However, not only did Omicron spread swiftly it began to produce subvariants, including BA.1, BA.2, BA.3, BA.4, BA.5 and descendent lineages. The Omicron variant group also includes BA.1/BA.2 circulating recombinant forms such as XE. WHO emphasizes that these descendant lineages should be monitored as distinct lineages by public health authorities and comparative assessments of their virus characteristics should be undertaken

Given Australian federal and state governments appear to have lost the will to keep in place all public health measures which actively resist the spread of Omicron & its subvariants which now dominate the infection pool, it is difficult to be optimistic about any timeline for an end to the pandemic within Australian borders.

In the 28 days up to 4pm on 23 July 2022 a total of 2,721 people living across the 7 local government areas within the Northern NSW Local Health District (NNSWLHD) have been diagnosed with COVID-19. This is a significant under reporting as it only includes diagnoses by PCR omitting reported RAT results.

This aforementioned figure includes positive diagnoses by PCR testing in:

Tweed Shire – 1,104 cases

Ballina Shire – 613 cases

Lismore City – 347 cases

Clarence Valley – 293 cases

Byron Shire – 177 cases

Richmond Valley – 120 cases

Kyogle Shire – 35 cases

Tenterfield – incidence where there is a shared postcode which includes some Tenterfield residents within NNSWLHD not reported in relevant NSW Health statistical table for this period.

Sunday, 24 July 2022

Coming to grips with the reality of Clarrie Hall Dam in 2022 - Tweed Shire Council seeking community feedback on its draft water release strategy


Tweed Shire Council, media release, 21 July 2022:

Feedback invited on draft Clarrie Hall Dam Water Release Policy

Learn more about how water is released from Clarrie Hall Dam

Clarrie Hall Dam is the Tweed's main water storage facility. Council is seeking community feedback on its draft Water Release Policy, with an information session to be held in Murwillumbah on 10 August.

Tweed Shire Council has drafted a new policy to clarify and formalise Council’s operational practices in relation to water releases from Clarrie Hall Dam.

The Tweed’s main water supply is the Tweed River. Opened in 1983, Clarrie Hall Dam is located on Doon Doon Creek approximately 15 km south-west of Murwillumbah. The dam has a catchment area of 60 km² and holds up to 16,000 megalitres of water. Releases from the dam help keep the Tweed River flowing when water levels are low.

Clarrie Hall Dam was designed for the purposes of water storage for water supply only and it has an uncontrolled spillway. As such, Council cannot regulate or change the flow of water through the spillway, change the Full Supply Level (FSL) of the spillway, or maintain a surcharge above the spillway level.

Council’s Manager Water and Waste Water Operations Brie Jowett said the draft policy aims to explain Council’s operational practices when it comes to water releases from Clarrie Hall Dam.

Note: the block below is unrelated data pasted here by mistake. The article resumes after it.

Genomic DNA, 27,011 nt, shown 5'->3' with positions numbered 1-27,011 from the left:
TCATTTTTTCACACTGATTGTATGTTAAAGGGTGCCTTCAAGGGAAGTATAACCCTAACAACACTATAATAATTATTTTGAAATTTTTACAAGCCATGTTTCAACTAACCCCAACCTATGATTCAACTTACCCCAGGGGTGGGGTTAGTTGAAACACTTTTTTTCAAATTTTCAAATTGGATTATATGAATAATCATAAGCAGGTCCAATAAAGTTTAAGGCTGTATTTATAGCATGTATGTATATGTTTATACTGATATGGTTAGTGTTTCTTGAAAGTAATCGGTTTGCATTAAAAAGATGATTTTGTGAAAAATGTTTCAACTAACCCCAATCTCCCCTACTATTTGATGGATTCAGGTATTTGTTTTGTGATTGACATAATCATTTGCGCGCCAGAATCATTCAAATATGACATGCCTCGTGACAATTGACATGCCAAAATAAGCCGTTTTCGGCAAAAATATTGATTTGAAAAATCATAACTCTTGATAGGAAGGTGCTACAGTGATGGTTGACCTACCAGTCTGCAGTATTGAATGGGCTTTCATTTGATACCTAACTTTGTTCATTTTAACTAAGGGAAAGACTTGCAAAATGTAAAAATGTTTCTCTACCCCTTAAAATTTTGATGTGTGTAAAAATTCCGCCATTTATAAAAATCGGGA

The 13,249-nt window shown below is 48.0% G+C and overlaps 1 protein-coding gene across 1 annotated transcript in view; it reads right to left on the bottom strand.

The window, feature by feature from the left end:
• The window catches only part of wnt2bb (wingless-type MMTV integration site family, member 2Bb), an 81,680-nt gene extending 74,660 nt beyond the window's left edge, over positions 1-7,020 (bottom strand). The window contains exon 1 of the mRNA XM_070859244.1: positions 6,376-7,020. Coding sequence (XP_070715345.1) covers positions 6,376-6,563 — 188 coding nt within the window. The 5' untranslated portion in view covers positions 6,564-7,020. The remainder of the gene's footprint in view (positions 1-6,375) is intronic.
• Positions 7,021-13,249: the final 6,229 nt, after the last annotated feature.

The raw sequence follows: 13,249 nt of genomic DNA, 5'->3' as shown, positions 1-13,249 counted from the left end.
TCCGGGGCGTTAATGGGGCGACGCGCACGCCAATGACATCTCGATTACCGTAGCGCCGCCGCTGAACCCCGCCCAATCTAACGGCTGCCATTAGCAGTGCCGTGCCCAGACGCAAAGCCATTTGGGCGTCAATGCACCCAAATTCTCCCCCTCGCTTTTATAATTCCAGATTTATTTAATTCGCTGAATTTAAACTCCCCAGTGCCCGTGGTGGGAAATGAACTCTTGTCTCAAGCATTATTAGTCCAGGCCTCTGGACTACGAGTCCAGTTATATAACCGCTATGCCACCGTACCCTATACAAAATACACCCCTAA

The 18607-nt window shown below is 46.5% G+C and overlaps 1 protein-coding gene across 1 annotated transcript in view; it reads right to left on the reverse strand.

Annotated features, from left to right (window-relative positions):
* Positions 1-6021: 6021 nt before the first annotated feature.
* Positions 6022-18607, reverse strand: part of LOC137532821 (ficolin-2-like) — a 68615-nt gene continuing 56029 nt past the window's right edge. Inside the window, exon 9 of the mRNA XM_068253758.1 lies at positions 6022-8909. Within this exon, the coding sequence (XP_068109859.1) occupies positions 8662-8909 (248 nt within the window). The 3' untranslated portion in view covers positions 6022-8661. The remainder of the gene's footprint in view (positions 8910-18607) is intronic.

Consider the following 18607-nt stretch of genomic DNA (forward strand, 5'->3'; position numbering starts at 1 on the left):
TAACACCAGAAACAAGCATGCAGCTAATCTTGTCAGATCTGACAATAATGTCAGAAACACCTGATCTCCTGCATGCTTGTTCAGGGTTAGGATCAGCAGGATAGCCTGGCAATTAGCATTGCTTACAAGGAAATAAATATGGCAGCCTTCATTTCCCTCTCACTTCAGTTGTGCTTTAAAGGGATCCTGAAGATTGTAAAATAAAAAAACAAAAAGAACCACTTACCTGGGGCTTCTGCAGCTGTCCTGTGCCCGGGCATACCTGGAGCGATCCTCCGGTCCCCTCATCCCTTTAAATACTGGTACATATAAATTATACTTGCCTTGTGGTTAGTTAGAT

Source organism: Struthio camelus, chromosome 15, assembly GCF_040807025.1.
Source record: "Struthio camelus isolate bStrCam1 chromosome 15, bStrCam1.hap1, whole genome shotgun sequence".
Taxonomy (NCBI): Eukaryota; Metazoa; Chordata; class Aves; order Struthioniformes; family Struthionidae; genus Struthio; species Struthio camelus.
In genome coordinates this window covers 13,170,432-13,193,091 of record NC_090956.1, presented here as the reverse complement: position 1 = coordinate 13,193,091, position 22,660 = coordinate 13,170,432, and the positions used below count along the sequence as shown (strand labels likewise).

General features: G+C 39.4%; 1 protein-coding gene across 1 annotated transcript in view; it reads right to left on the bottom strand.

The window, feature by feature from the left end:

Due to its design and purpose, Clarrie Hall Dam cannot be operated to release water ahead of rainfall events to provide any form of storage capacity for flood mitigation purposes,” Mrs Jowett said.

We know there is some misinformation within the community about water releases for flood mitigation and during floods at Clarrie Hall Dam and we want to clear that up.

We’ve put the draft policy on exhibition as we want to hear from all Tweed residents – especially those in flood–prone, downstream communities including Uki, Murwillumbah, Condong, Tumbulgum and Chinderah – to make sure they have all the information they need to understand how Council’s water release operations work.

It’s important our community understands that it’s not possible to use the dam for flood mitigation. There is no capability to regulate or change the flow of water through the dam’s spillway, nor change the full supply level of the spillway.

We are encouraging everyone to learn more about the dam’s design and how it is operated by reading the policy and let us know how to improve the policy to make it clearer.”

During a flood event, Council continuously monitors the safety of Clarrie Hall Dam and provides information to relevant authorities as per Council’s Dam Safety Emergency Plan.

You can review the draft and share your feedback by completing the online survey or attend the community information session on Wednesday 10 August at Murwillumbah Services Club from 4.30 pm. Registration is essential. For more details and to register visit

Submissions close on 16 August 2022.

The spillway at Clarrie Hall Dam does not allow for flood mitigation as there is no capability to regulate or change the flow of water through the dam's spillway.

Friday, 22 July 2022

The Australian multi-agency Tax Avoidance Taskforce is earning its keep in 2022


Simply put, the Australian multi-agency Tax Avoidance Taskforce has the role of ensuring multinationals and large businesses pay the right tax.

It can sometimes take decades to induce multinationals and foreign-owned businesses to admit additional tax liability and legal battles have been known to go all the way to the High Court – repeatedly in the case of at least one corporation

However there are now runs on the board.